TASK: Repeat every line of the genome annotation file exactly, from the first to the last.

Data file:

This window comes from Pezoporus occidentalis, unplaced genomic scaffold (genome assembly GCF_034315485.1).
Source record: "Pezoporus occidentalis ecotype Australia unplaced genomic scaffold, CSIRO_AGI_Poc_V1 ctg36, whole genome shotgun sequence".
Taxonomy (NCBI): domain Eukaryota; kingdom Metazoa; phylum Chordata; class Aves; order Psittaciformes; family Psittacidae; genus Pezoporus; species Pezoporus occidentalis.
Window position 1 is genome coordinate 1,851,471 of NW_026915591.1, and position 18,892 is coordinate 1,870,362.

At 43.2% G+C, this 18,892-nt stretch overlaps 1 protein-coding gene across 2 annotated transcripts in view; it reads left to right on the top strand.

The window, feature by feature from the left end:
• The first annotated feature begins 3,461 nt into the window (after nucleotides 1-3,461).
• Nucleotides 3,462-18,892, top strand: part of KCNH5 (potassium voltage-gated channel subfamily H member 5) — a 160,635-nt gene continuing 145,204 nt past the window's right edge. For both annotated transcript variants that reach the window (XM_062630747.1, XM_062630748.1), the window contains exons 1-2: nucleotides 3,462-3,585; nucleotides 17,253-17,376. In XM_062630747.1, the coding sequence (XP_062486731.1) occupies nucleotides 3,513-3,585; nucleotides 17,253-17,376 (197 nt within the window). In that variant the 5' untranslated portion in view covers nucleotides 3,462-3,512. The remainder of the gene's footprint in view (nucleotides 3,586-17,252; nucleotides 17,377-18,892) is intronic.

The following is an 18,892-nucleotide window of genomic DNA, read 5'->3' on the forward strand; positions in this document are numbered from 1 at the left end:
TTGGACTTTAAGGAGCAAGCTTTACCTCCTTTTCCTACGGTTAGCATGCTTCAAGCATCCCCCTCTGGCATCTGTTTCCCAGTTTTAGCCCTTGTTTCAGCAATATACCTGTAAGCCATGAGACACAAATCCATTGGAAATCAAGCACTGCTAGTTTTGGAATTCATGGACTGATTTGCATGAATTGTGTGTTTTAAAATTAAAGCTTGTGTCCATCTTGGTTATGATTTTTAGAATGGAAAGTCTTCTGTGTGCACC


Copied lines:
This window comes from Pezoporus occidentalis, unplaced genomic scaffold (genome assembly GCF_034315485.1).
Source record: "Pezoporus occidentalis ecotype Australia unplaced genomic scaffold, CSIRO_AGI_Poc_V1 ctg36, whole genome shotgun sequence".
Taxonomy (NCBI): domain Eukaryota; kingdom Metazoa; phylum Chordata; class Aves; order Psittaciformes; family Psittacidae; genus Pezoporus; species Pezoporus occidentalis.
Window position 1 is genome coordinate 1,851,471 of NW_026915591.1, and position 18,892 is coordinate 1,870,362.

At 43.2% G+C, this 18,892-nt stretch overlaps 1 protein-coding gene across 2 annotated transcripts in view; it reads left to right on the top strand.

The window, feature by feature from the left end:
• The first annotated feature begins 3,461 nt into the window (after nucleotides 1-3,461).
• Nucleotides 3,462-18,892, top strand: part of KCNH5 (potassium voltage-gated channel subfamily H member 5) — a 160,635-nt gene continuing 145,204 nt past the window's right edge. For both annotated transcript variants that reach the window (XM_062630747.1, XM_062630748.1), the window contains exons 1-2: nucleotides 3,462-3,585; nucleotides 17,253-17,376. In XM_062630747.1, the coding sequence (XP_062486731.1) occupies nucleotides 3,513-3,585; nucleotides 17,253-17,376 (197 nt within the window). In that variant the 5' untranslated portion in view covers nucleotides 3,462-3,512. The remainder of the gene's footprint in view (nucleotides 3,586-17,252; nucleotides 17,377-18,892) is intronic.

The following is an 18,892-nucleotide window of genomic DNA, read 5'->3' on the forward strand; positions in this document are numbered from 1 at the left end:
TTGGACTTTAAGGAGCAAGCTTTACCTCCTTTTCCTACGGTTAGCATGCTTCAAGCATCCCCCTCTGGCATCTGTTTCCCAGTTTTAGCCCTTGTTTCAGCAATATACCTGTAAGCCATGAGACACAAATCCATTGGAAATCAAGCACTGCTAGTTTTGGAATTCATGGACTGATTTGCATGAATTGTGTGTTTTAAAATTAAAGCTTGTGTCCATCTTGGTTATGATTTTTAGAATGGAAAGTCTTCTGTGTGCACC